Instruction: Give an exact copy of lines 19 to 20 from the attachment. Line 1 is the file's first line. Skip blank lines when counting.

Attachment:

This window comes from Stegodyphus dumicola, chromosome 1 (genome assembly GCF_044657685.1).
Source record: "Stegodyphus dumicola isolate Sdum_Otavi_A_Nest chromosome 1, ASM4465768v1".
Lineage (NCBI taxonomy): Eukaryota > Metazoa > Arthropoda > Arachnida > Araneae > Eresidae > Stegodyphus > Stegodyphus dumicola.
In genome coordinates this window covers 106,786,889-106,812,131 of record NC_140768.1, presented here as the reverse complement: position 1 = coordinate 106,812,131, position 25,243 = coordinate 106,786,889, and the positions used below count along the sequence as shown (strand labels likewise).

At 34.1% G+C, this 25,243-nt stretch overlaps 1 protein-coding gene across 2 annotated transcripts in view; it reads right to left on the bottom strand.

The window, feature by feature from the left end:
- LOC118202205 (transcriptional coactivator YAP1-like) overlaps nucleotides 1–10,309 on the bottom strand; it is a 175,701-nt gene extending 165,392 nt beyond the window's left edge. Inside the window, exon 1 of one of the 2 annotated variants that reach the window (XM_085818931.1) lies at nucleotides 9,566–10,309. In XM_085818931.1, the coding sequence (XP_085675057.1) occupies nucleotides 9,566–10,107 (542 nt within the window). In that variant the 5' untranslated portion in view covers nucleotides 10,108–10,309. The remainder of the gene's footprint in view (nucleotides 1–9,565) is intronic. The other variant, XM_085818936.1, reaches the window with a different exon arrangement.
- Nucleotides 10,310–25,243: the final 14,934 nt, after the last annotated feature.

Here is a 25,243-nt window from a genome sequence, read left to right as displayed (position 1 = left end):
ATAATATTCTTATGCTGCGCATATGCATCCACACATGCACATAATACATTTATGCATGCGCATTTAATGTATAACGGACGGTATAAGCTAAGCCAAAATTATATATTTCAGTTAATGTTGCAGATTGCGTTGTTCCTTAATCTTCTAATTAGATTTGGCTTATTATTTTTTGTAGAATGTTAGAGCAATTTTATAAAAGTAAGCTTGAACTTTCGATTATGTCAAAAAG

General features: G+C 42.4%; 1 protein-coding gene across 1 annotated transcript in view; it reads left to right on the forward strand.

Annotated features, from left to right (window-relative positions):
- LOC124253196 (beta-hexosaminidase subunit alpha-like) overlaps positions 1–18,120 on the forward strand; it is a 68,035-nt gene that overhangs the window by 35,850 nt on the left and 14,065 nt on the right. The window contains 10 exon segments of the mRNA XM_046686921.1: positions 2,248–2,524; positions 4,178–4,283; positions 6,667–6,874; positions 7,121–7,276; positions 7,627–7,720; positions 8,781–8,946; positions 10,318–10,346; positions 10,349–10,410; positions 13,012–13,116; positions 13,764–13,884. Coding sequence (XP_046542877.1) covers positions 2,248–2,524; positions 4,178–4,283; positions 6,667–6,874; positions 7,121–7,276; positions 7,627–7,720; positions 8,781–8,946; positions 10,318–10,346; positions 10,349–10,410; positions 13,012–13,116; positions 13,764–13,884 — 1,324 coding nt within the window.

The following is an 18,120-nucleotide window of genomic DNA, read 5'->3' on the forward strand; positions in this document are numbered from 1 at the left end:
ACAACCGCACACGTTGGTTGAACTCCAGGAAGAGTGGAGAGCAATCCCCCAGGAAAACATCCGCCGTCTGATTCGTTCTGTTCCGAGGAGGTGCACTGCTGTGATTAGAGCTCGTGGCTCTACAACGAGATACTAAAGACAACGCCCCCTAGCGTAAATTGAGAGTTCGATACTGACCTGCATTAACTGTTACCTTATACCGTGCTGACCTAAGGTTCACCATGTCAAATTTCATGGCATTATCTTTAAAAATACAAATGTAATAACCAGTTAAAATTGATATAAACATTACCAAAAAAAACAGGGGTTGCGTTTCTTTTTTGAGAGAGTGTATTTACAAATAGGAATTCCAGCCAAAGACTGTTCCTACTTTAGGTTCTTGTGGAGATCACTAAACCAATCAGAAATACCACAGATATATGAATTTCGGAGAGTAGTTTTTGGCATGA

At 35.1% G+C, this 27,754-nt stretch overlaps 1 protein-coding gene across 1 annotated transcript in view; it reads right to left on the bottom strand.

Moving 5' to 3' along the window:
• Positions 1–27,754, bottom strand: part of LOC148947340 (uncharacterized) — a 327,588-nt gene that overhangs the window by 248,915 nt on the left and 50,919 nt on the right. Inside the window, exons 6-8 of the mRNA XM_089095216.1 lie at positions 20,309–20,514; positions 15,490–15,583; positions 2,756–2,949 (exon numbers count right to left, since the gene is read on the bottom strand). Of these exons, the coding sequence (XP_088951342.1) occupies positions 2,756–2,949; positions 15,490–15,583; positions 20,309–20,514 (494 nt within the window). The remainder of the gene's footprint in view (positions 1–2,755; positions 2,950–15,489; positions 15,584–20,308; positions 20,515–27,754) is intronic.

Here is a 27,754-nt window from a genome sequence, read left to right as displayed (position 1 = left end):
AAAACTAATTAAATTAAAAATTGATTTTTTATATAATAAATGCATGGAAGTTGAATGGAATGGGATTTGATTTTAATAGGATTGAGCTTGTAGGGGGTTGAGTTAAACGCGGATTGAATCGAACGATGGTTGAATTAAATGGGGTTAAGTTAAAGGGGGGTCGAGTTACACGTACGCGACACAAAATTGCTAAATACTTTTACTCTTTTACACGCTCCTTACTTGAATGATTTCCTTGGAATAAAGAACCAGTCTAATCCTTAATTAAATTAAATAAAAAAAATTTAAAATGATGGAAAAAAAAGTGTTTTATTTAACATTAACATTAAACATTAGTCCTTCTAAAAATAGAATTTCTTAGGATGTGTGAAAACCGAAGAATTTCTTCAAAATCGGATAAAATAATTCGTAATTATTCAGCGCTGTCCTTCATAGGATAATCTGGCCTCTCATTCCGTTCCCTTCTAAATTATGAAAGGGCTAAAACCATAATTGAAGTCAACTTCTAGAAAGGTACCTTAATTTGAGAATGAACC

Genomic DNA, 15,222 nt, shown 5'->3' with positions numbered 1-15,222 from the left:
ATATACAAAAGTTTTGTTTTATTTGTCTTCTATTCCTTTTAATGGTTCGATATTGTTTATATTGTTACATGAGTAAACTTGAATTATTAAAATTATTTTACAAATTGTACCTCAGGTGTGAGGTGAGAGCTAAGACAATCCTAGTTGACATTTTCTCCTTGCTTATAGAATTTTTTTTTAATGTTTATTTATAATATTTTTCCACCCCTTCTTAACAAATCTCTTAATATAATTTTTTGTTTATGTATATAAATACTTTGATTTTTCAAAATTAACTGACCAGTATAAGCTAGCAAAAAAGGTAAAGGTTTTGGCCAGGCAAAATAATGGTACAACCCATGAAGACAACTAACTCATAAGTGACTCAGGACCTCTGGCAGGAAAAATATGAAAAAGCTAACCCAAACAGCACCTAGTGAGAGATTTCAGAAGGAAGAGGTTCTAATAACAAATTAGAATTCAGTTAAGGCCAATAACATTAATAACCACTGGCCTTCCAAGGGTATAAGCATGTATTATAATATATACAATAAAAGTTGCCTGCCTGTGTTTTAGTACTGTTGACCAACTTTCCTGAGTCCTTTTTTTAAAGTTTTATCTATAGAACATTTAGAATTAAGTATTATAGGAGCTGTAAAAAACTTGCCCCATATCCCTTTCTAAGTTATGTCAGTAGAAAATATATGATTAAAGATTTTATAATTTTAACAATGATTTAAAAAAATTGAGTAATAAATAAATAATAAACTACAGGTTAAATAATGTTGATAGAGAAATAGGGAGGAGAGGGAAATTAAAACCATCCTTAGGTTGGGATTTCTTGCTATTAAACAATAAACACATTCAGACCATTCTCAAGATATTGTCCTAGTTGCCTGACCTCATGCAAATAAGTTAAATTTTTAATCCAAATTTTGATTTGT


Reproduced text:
Here is a 27,754-nt window from a genome sequence, read left to right as displayed (position 1 = left end):
AAAACTAATTAAATTAAAAATTGATTTTTTATATAATAAATGCATGGAAGTTGAATGGAATGGGATTTGATTTTAATAGGATTGAGCTTGTAGGGGGTTGAGTTAAACGCGGATTGAATCGAACGATGGTTGAATTAAATGGGGTTAAGTTAAAGGGGGGTCGAGTTACACGTACGCGACACAAAATTGCTAAATACTTTTACTCTTTTACACGCTCCTTACTTGAATGATTTCCTTGGAATAAAGAACCAGTCTAATCCTTAATTAAATTAAATAAAAAAAATTTAAAATGATGGAAAAAAAAGTGTTTTATTTAACATTAACATTAAACATTAGTCCTTCTAAAAATAGAATTTCTTAGGATGTGTGAAAACCGAAGAATTTCTTCAAAATCGGATAAAATAATTCGTAATTATTCAGCGCTGTCCTTCATAGGATAATCTGGCCTCTCATTCCGTTCCCTTCTAAATTATGAAAGGGCTAAAACCATAATTGAAGTCAACTTCTAGAAAGGTACCTTAATTTGAGAATGAACC